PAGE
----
Arizona Republic from Phoenix, Arizona on November 5, 1969 · Page 34
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Arizona Republic from Phoenix, Arizona · Page 34

Phoenix, Arizona
Issue Date:
Wednesday, November 5, 1969
Page 34
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Page 34 article text (OCR)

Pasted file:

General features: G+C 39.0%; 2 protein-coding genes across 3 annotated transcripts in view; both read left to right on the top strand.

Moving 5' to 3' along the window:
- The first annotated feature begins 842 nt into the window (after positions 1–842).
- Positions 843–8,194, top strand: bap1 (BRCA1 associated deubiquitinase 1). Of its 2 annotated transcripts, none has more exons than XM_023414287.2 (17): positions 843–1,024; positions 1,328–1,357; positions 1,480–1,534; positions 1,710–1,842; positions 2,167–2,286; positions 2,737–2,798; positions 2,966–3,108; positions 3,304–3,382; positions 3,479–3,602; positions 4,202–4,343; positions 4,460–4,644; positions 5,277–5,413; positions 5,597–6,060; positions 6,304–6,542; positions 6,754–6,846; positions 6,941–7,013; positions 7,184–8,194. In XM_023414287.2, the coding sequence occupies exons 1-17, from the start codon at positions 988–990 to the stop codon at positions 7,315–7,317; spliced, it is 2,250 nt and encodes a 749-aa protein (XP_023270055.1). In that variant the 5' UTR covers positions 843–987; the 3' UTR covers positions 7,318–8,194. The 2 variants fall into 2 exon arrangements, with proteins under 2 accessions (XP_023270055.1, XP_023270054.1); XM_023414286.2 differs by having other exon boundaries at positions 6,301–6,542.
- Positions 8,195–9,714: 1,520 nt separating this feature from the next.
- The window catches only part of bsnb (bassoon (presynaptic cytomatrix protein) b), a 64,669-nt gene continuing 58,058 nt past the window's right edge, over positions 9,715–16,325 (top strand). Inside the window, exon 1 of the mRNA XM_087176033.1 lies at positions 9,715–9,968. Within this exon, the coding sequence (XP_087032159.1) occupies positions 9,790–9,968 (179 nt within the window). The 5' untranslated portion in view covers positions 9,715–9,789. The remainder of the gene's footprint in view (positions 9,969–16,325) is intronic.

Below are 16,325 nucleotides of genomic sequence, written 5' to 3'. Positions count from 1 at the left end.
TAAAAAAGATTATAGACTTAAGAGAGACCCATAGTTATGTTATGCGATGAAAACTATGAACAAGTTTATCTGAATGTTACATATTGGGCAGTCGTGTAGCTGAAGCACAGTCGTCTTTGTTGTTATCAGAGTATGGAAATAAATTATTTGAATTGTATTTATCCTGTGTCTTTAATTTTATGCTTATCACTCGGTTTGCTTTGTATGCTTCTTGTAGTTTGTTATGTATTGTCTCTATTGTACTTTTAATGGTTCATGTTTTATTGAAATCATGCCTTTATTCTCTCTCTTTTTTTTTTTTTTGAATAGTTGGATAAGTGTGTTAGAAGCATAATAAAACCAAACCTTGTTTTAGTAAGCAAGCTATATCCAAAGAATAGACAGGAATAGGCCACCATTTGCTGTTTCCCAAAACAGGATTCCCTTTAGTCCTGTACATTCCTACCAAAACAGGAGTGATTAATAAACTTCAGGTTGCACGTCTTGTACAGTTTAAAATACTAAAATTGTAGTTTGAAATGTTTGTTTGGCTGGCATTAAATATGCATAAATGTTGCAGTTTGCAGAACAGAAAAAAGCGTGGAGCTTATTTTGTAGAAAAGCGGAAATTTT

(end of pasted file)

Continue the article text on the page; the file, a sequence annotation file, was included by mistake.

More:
REPUBLIC BULLDOG Iftft the Arizona Republic Phoenix, Wed., Nov. 5, 1969 ground on candidates for Phoenix City Council $ This is another in a series of profiles on candidates for Phoenix City Council which will appear in The Arizona Republic before, the city election Nov. 11 The Republic will include each of the candidates whose names will appear on the. ballot. We suggest our readers clip these articles and save them. finance, law, transportation concern Mrs. Cox Mrs. Theilkas stresses citizen involvement rMrs. Charlotte Lockwood Cox, an independent candidate for the Phoenix City Council, said. she announced her catjdidacy when she learned that the major tickets had failed to include women. ^Independent 'U Candidate I thought this was a mistake," she said "There should be a wom- aq- representative on the council, because, after all, I believe the majority onlhe council, because, after all, I believe the majority of the citizens are women." Respite this basis of her campaign, Mrs. Cox, 62, of 315 E. Ocotillo lists finance, respect for law and transportation as the three top campaign issues. financial problem is always with life;" she said. "We must establish a budget and the priorities that go with it .Vi. As a mother and homemaker, I have been particularly aware of the economic problems caused by the cost of multiplying services due to the city's expansion." Mrs. Cox termed the present city transportation system inadequate and said that if elected she would work for th& development of a mass transit system. Strengthening both the police depart- Charlotte Cox ment and its communication with citizens would create more respect for the law, she believes. "In the area of crime." she continued, "I have been advocating since September the establishment of a juvenile crime prevention bureau." Mrs. Cox also stressed better commu- nication between city officials and citizens. "I would like to see council members available on an individual basis," she said, "so people can go to various areas at different times and talk to them." Many of the city's problems in trans- of a widening gap in nommunication between the average citizen and his city government." Mrs. Cox, a Democrat, is married to Z. Simpson Cox, a lawyer and Democratic Party organizer, and has five children. Her sister is Lorna Lockwood, Arizona Supreme Court justice. A native Arizonan, Mrs. Cox has lived in Phoenix since 1925. She is a graduate of the University of Arizona and has headed the Central High School PTA, DeMolay Mothers' Club and Beatitudes (retirement community) Auxiliary. Mrs. Cox also has worked with the hoenix Urban League and the Citizens Advisory Committee for the Adult Family Living Program in the Phoenix Union High School district. She said volunteer work "in a variety of civic projects and organizations has taught me much about the needs of Phoenix citizens in many areas ... I b'elieve my experience qualifies me to give insight and dedication to service for Phoenix city government." Mrs. Dorothy Theilkas, dropped by Charter Government after one term on the city council, is running for a second term as an independent, with emphasis on citizen involvement in government. Mrs. Theilkas, 61, of 2046 W. Windsor said she believes city problems and staff Independent Candidate Klahr sees self as voice of youth., efficiency reports should be discused at informal Monday night meetings "to permit and encourage more public attention and citizen participation in important decisions." She practiced what she preached about involvement this term with speeches to high school groups and encouragement of a teacher intern program. The program, she explained, gives college credit to high school teachers who work in city offices during the summer and use their insights for student lessons. The teachers then award extra credit to students who attend council meetings. "I'd like to develop a similar youth intern program," Mrs. Theilkas said, "to encourage our young people from all over Phoenix to work and earn as they learn civic responsibility." City crime problems, especially juvenile delinquency and drug abuse, again can be helped by citizen involvement, she added. Mrs. Theilkas, a Republican, urged increased participation in the police reserve, a volunteer program which she Mrs. G. S. Thielkas said, saved the city between $50,000 and $60,000 last year, and full use of an Inner City bus tour "to help gain a bettes understanding of the problems of the "I'd like to continue my work with young people," she said, 'and start a similar program with parents and adults, to improve the attitude of the 'entire public regarding respect for law, justice and common sense judgment." Mrs. Theilkas called for systematic long-range planning by citizens, city staff and counsel for the problems of the Inner City, transportation and crime. ,,, "Efficiency in government is an important campaign issue," she said, "to get the most for the taxpayer's dollar^ to cooperate with the county and to stoj) double taxation." "We must make sure," she added, 'that our next city manager not only'ig a good public administrator, but is business oriented and particularly sensitive to the people in our community." In this respect, Mrs. Theilkas said; Women council members have displayed a better ability "to quickly discern the human need. City 'problems are so com-' plex that a woman's natural perception can cut through all the facts and figures and help place the emphasis on,the human needs of the community." Another of the problems to which shfe. said she would address herself if elected, is balancing the wage scale for ait city employes and raising the status of both women and men "to enable them to move into more responsible positions within the city organization structure." !' Mrs. Theilkas, a Phoenix resident f6r 26 years, attended the University of Missouri and the University of Minnesota. She is married and has two daughters. ... : • A housewife, she has headed the Ken-, ilworth School PTA, Arizona State Li;, brary trustees, Citizens Committee for Greater Phoenix and Phoenix Public Li-. brary board. - . «\ Independent Candidate Crary Peter Klahr, Independent candidate for the City Council, thinks of himself as the voice of the younger generation in the Phoenix city election. The 27-year-old attorney believes he can demonstrate to young people that they car, bring about constructive change by working within the established systems of law and government. tti a sense, he's his own best example. WJiile still a law student at the Univer- si|p of Arizona, he filed a federal lawsuit which resulted in statewide congres- siOTal-Tedistricting. He was denied admission to'the'State Bar of Arizona by its&admissions committee but took his . case to the Arizona Supreme Court--and WQJJ. In general, since 1960, Klahr has appeared to much of the Arizona establishment as an angry young man. But today Klahr believes he is a ma- tujte leader who would be an asset to city government; he believes he can provide ansjyers to what .he sees as glaring faults in; Phoenix administration. '$•'?' - '.'•••• • The issues to Klahr are: $f. .efficiency /in the city government... .the problems of youth recreation and delinquency ... (and) excessive bureaucracy in City Hall." He deals with them in characteristic rapid-fire speech: f'The first issue is one of efficiency in the Jcity government, and my position is th&t the Charter Government administration for the past number of years has no|,been an efficient and conservative force'' of government.. .in this I am blaining both Graham's administration Gary Peter Klahr and the pre-Graham administrations," Klahr said. "The best evidence of this lack of efficiency is the fact that the budget expenditures are increasing five times faster than the city's population. The solution," Klahr aid, "is a reform of the budget process so that expenditures receive the proper scrutiny by the public and the council." Klahr, a Republican, said this was his goal, when he was a vice president of the Representative Citizens Association of Phoenix and helped field a slate of candidates in 1967 to oppose Charter Government. The second ranking issue, he said, is "the problem of youth recreation and delinquency. In this area, I think it is important that the city take the lead in setting up a youth services bureau as recommended by the President's Commission on Administration of Justice. "This agency would attempt to act as a referral agency for parents or schools that are having problems with their children and students. It would attempt to refer or directly provide psychiatric, educational, recreational and vocational services to these children before their problems become serious enough to require adjudication by the juvenile court." Klahr believes he is qualified to help set up such an agency, for he has served . as a county juvenile probation officer, county juvenile court referee, crime prevention chairman of the Phoenix Jaycees, cochairman of the Phoenix Delinquency and Rehabilitation subcommittee of the Phoenix Forward Task Force and chairman of the legal aid advisory committee to the county juvenile court. The third tissue, Klahr said, is "the problem of excessive bureaucracy in City Hall. The solution is the creation of a 'People's Troubleshooter,' an office referred to in the other areas, as an ombudsman. "This," he said, "would be a person in City Hall who would have the authority to investigate citizen's complaints about treatment they received from various city departments and take corrective action if the grievances appear to be justified." Klahr is single and lives at 1819 N. 18th St. Pope considers law Cecil Leroy Pope insists that he's dead serious about winning a seat on the Phoenix City Council, although he has had only two public speaking engagements and one of those was canceled. Independent Candidate "I talk to a lot of people at shopping centers," he said. Pope, of 1608 W. Brown, is funning as an independent candidate in the Nov. 11 city election. He is unhappy about some of the flare-ups on the national scene, and he considers law and order the premier issue of the municipal election. Although the city election is nonpartisan, Pope doesn't mind letting it be known that he jumped his old political party — he won't say which one — to join the ranks of the American Independent Party this year. But he adds a postscript: "I'm not a George Wallace supporter." As to why he went American Independent, he said, "I'm not too pleased with the (national) Administration. So far I haven't seen a great deal of change." Pope, a purchasing expediter at Gen- problem, and he would like Phoenix to hire additional policemen. Pope, a purchkasing expediter at Gen- Cecil Pope eral Electric where he has worked for three years, said something is wrong when people in South Phoenix must be told to lock their doors and stay home at night. "One area in northeast Phoenix has one patrol car and one policeman per shift to cover 55 square miles," he said. "Perhaps there are not a lot of calls out there, but if the policeman is on one side of his area and receives an emer-' gency call from the other side, he just" can't make it in time. Besides, I hate "to' He does think he has at least a partial solution to the city's traffic headaches. ; . ' "I'd like to see a system of one-way- streets installed," he said. "These would not have to be the major arterials, such as Camelback and Indian School, but? 1 possibly streets such as Campbell and Missouri." "But I'm against the (proposed) Pa-: pago Freeway. I understand it would run along Roosevelt. I'm afraid the area south of Roosevelt would become a new, ,ghetto. Hopefully it wouldn't, but it very.;, possibly could." . •-<••=>. Pope said he entered the political' race, his first, on the urging of friends. He was born in Cushing, Okla., came,, to Phoenix in 1934 and was graduated v from Phoenix Union High School in 1946.> He has been taking business administra^ tion courses at Glendale Community' College. "".He and his wife, Marjorie, have three' children, Cecilia, 16; Linda, 13, and.Su.-, san, 6. .,.„ see policemen ride a beat by them--. selves." .,w Pope said drug abuse is a serioiis" problem in Phdenix, but he doesn't have, a solution at this time. Mntiwar leaders say talk disappointing v. «/ 11 O '** Washington Post Service WASHINGTON - Leaders of the planned antiwar demonstrations here next week said yesterday that President Nixon's Vietnam policy speech Monday night disappointed them and is likely to increase greatly the size of the protests. They also complained that what they called a "hard line" taken by Nixon on the war has also been shown by Justice Department officials in negotiations for permits for the antiwar marches and rallies on Nov. 13, 14 and 15. 'J'hese negotiations have "broken up," leaders of the coordinating New Mobilization Committee told reporters pester- day, because the Justice Department refuses to allow a massive marchof perhaps 200,000 persons down Pennsylvania Avgnue from the Capitol to the White Hogse on Nov. 15. Some authoritative sources, as well as Nejr Mobilization leaders, contended th^ the Nixon administration was "pur- •pcply protracting" negotiations over pe|mits "to keep protest leaders off bal- anpe" in their planning. e Justice Department official pri- jly denied this, but no formal state- it of the administration position was to reporters yesterday. New Mobilization's negotiators al- have agreed to abandon plans for ]y on the ellipse in back of the House, and for a march formation could encircle the President's home f protesters, said Theodore Johnson, spokesman. Department officials had been security problems the might produce, Johnson, said, and protest leaders agreed that the ellipse might not hold all the people expected for the rally anyway. Johnson said the rally is now planned for the Washington Monument grounds, a site the government prefers. He added that the government has raised no objections to the planned 40-hour single- file "March Against Death" planned to begin Nov. 13 from Arlington Cemetery past the White House to the Capitol. Each of the 45,000 anticipated marchers, representing a Vietnam war casualty, will make that trek on normal pedestrian walkways. The New Mobilization leaders said they believe they also have a right to a permit for a concluding mass march Nov. 15 up the middle of Pennsylvania Avenue past the White House to the rally at the monument grounds. Ron Young, one of the group's negotiators, said he was surprised when John Dean, a Justice Department official, told him Monday that such a march would be "impossible" to handle. City officials said yesterday that all Washington policemen will be held on duty during the three days of protests, with days off and leave canceled. Only if the police request additional help, Nixon asked to curb DDT WASHINGTON (UPI) - Seventeen congressmen asked President Nixon yesterday to impose federal restrictions on the use of DDT because of studies dating back to 1947 which they said show that it might cause cancer. The J7, all Democrats, were led by Rep. David R. Obey, D-Wis. these officials said, would the District of Columbia National Guard, which will be on alert, be called onto the streets. New Mobilization leaders told reporters again yesterday that "we are committed to a legal and nonviolent demonstration." At a New Mobilization steering committee meeting Sunday, the group decided to discourage participants from going I off to rump protests planned for Nov. 16 by the Yippies and by opponents of the controversial Three Sisters Bridge across the Potomac River here. At their press conference yesterday leaders of the Vietnam Moratorium Committee which organized the nationwide protest on Oct. 15 said the President in his talk misjudged the mood of the country, "just as he has misjudged the realities of Vietnam." " Sam Brown, a moratorium coordinator, said that "tragically" Nixon's speech will help the moratorium committee organize larger antiwar demonstrations this month. "I would rather it had not been so," he said. Brown's group plans largely "low visibility" demonstrations at campuses and communities throughout the country Nov. 13 and Nov. 14. In addition, Brown and his three co- coordinators said they have committed themselves to working with the New Mobilization Committee in organizing the Nov. 15 rally here. The moratorium committee also presented a group of academic experts on Asia and politics, who asserted the "mistaken assumptions" in Nixon's speech pose "substantial danger that the United States will be involved in the Vietnam war for years to come." Demonstrators hoot, ma^ch on MIT facilities Associated Press CAMBRIDGE, Mass. — Defying a court order, hooting antiwar demonstrators invaded the administration building at Massachusetts Institute of Technology yesterday, then marched to other facilities on campus. They demanded an end to both the war in Vietnam and MIT's involvement in defense-related research. There were no arrests. Campus police were the only law enforcement officers in evidence. About 1,000 of the demonstrators went to the Instrumentation Laboratories, which are just outside the MIT campus property, but they made no attempt to enter the buildings. Chanting and waving a 10-foot NLF banner, the demonstrators demanded through a loudspeaker system that work be halted on the Poseidon missile guidance system. Afte,r a short time, the demonstrators returned to the plaza outside the Student Center to listen to more speeches. Most of MIT's, 6,000 enrollment ignored the demonstrations. Classes were conducted normally. The protest, led by a group which calls itself the November Action Coalition, began about noon with a mass rally at MIT's Kresge Plaza. Then, shouting "Ho, Ho, Ho Chi Minh, the NLF is bound to win," the protesters marched through a light rain to the administration building. They surged through the building's first-floor .corridors for about 10 minutes, then the majority spilled back outside and trekked four blocks to MIT's Center for International Studies. More about Continued from Page 1 suffering of the Vietnamese people through negotiations." Brandt reiterated in a statement that West Germany was ready to help rebuild both halves of war-scarred Vietnam, an offer first made in his government policy statement last month. The North Vietnamese delegation in Paris denounced the speech as "a defiance not only of the Vietnamese people but of the American people and all the peace-loving people in the world." A statement from the delegation demanded that the United States withdraw its troops rapidly, totally and unconditionally and contended Nixon's address revealed the "warlike and perfidious nature of his administration." A separate statement from the Vietcong delegation said the speech con- Viet peace talks to continue despite absence of progress WASHINGTON (UPI) -.The Nixon administration will continue diplomatic efforts toward peace at the Vietnam talks in Paris despite the absence of progress thus far, the State Department said yesterday. "No," was the response of department spokesman Robert J. McCloskey when newsmen "asked if talks with the Communists might be broken off in light of President Nixon's statement Monrlay night that the only agreement to date had been on the shape of the bargaining table. McCloskey sidestepped further questions on the subject. , Britain tained nothing new and sought to prbr long and intensify "the American wari.Qt, aggression." ; North Vietnam's Hanoi radio declared'^ Nixon offered nothing to end the-war'"' and his speech was "perfidious propa* 1 ganda to fool the American people." -' : "Nixon's empty boast of a secret with- " drawal timetable that he could not announce proved only that he does riot have a timetable for withdrawing Ame.iv ican troops from Vietnam," the broad-', cast asserted. President Nguyen Van Thieu of South!" Vietnam warmly supported Nixon's speech as "one of the most important! 1' and greatest addresses of a president of.',: the United States." : , i:> "The people of Vietnam," Thieu said in a statement in Saigon, "want nothing, more than to gradually take the respon- • sibility to preserve their own independence and freedom wuth the efficient asy,; sistance of the allied countries, especial*,; ly that of the people of the:United' 1 States, with a view to achieving the self - sufficiency and self - development, c . which I have affirmed many times." „,, Thieu's chief delegate to the Paris - ; peace talks, Pham Dang Lam, com-" 4 inented, "The speech of President Nix'qtf, 1 '" is clear, the position of our side is" 1 known. The ball is in the other side's^ court." . j^l,. A.U.S. ally in Asia, Japan, also came> to Nixon's support. Maraichi Fujiyama^ spokesman of the Japanese foreign istry, said the speech helped U.S. policies m Vietnam and to the American people that serious,^ peace efforts were being made. "^ Ahead of any official Red Chinese" comment, the Tokyo newspaper Asahi ' : said in a dispatch from Pejjjng that the ' Chinese -capita! regarded Nixon's speech<" as a trick by pretending to U.S. troops but actually